Values In Social Work

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What are values? According to dictionary.com, values are, “relative worth, merit, or importance.” Everyone has values that they live by and different meanings of their values differ from person to person. Whether it be personal values, work values, or community values, each value means something different people. Social workers have six core values that they live by: dignity and worth of the human person, integrity, service, competence, importance of human relationships, and social justice.
Respect
The value that I find most prominent in my life is respect. Respect plays a major role in treating people with kindness and overall being a better person. Some examples of respect that are portrayed in my life are as simple as listening when someone
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To explain, I was brought up in a private catholic school where the students needed to obtain a certain amount of service hours in order to graduate. With initiating that requirement, it forced me to become involved in the community. I volunteered at several food trucks, habitat for humanity, and at my church. Being out in the community has shaped my life by being able to appreciate the diversity of groups in the world and getting to know each and every person. Having the value of service and volunteerism is important for the profession of social work because it offers the opportunity to relate to the client when the client is in need of certain amenities. For example, if a client walks in the door and says they need clothing, I will have an idea of where to send them because I have volunteered at several locations that have clothing available. Not to mention, service is also a part of the six core values of a social worker. The NASW states, “Social workers are encouraged to volunteer some portion of their professional skills with no expectation of significant financial return” (5). Having background knowledge of different services is useful in helping the client receive what they need, but it is also useful as the social worker knows they are helping the client in a good…show more content…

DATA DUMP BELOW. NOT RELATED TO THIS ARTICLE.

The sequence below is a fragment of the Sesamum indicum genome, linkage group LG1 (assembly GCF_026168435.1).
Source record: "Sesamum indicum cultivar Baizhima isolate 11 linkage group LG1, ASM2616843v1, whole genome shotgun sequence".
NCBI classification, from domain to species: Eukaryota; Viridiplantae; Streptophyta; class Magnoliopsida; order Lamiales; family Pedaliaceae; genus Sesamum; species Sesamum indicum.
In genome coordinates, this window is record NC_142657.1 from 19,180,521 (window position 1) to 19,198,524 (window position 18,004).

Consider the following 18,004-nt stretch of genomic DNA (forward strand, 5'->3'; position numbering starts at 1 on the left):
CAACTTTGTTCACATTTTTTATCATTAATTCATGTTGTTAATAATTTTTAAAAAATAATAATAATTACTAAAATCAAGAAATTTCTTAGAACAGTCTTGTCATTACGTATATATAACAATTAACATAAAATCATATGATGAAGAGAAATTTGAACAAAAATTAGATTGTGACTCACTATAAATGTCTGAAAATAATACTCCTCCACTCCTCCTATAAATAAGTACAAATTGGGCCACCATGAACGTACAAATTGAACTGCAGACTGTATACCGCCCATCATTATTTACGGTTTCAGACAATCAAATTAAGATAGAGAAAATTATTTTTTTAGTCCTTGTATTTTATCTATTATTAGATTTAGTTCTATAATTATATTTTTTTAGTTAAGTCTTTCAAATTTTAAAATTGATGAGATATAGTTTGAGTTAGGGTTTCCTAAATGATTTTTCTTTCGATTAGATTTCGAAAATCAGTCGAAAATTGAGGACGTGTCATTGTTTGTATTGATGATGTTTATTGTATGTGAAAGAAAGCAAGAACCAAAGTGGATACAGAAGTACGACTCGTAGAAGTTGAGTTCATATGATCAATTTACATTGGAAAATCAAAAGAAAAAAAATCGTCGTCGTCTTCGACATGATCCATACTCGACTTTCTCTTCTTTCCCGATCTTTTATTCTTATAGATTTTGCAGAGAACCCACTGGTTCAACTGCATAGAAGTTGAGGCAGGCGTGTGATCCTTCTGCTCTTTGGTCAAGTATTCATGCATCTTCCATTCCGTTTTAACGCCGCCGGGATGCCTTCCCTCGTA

In the NASW, it says, “Social workers understand that relationships between and among people are an important vehicle for change” (6). Every person has a different support system and having that support system is imperative of making a change within the individual. Some support systems may be family, friends, significant others, or coworkers, but it varies for each individual. My support system happens to be my family, and recognizing that I have a support system is important for the profession as it makes me realize that every person needs a support system to get through

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